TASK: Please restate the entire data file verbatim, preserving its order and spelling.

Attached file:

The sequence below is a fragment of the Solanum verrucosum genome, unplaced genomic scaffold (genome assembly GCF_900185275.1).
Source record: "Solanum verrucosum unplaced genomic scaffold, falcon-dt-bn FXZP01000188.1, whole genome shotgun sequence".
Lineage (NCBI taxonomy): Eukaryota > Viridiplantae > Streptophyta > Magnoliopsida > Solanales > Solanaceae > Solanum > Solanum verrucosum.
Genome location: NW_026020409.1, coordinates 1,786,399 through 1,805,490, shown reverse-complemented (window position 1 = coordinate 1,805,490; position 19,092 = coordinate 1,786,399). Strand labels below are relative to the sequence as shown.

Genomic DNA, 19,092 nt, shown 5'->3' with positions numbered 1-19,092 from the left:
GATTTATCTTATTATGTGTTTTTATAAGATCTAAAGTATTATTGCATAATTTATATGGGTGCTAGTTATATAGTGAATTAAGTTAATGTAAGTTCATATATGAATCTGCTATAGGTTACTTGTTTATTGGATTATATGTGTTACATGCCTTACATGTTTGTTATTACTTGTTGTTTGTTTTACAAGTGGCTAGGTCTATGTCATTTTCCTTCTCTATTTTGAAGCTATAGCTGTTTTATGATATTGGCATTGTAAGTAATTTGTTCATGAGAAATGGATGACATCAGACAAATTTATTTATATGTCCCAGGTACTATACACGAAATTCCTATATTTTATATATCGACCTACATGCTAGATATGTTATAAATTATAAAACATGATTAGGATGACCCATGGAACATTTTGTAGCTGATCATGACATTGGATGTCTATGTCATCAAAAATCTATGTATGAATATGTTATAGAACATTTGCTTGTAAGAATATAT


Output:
The sequence below is a fragment of the Solanum verrucosum genome, unplaced genomic scaffold (genome assembly GCF_900185275.1).
Source record: "Solanum verrucosum unplaced genomic scaffold, falcon-dt-bn FXZP01000188.1, whole genome shotgun sequence".
Lineage (NCBI taxonomy): Eukaryota > Viridiplantae > Streptophyta > Magnoliopsida > Solanales > Solanaceae > Solanum > Solanum verrucosum.
Genome location: NW_026020409.1, coordinates 1,786,399 through 1,805,490, shown reverse-complemented (window position 1 = coordinate 1,805,490; position 19,092 = coordinate 1,786,399). Strand labels below are relative to the sequence as shown.

Genomic DNA, 19,092 nt, shown 5'->3' with positions numbered 1-19,092 from the left:
GATTTATCTTATTATGTGTTTTTATAAGATCTAAAGTATTATTGCATAATTTATATGGGTGCTAGTTATATAGTGAATTAAGTTAATGTAAGTTCATATATGAATCTGCTATAGGTTACTTGTTTATTGGATTATATGTGTTACATGCCTTACATGTTTGTTATTACTTGTTGTTTGTTTTACAAGTGGCTAGGTCTATGTCATTTTCCTTCTCTATTTTGAAGCTATAGCTGTTTTATGATATTGGCATTGTAAGTAATTTGTTCATGAGAAATGGATGACATCAGACAAATTTATTTATATGTCCCAGGTACTATACACGAAATTCCTATATTTTATATATCGACCTACATGCTAGATATGTTATAAATTATAAAACATGATTAGGATGACCCATGGAACATTTTGTAGCTGATCATGACATTGGATGTCTATGTCATCAAAAATCTATGTATGAATATGTTATAGAACATTTGCTTGTAAGAATATAT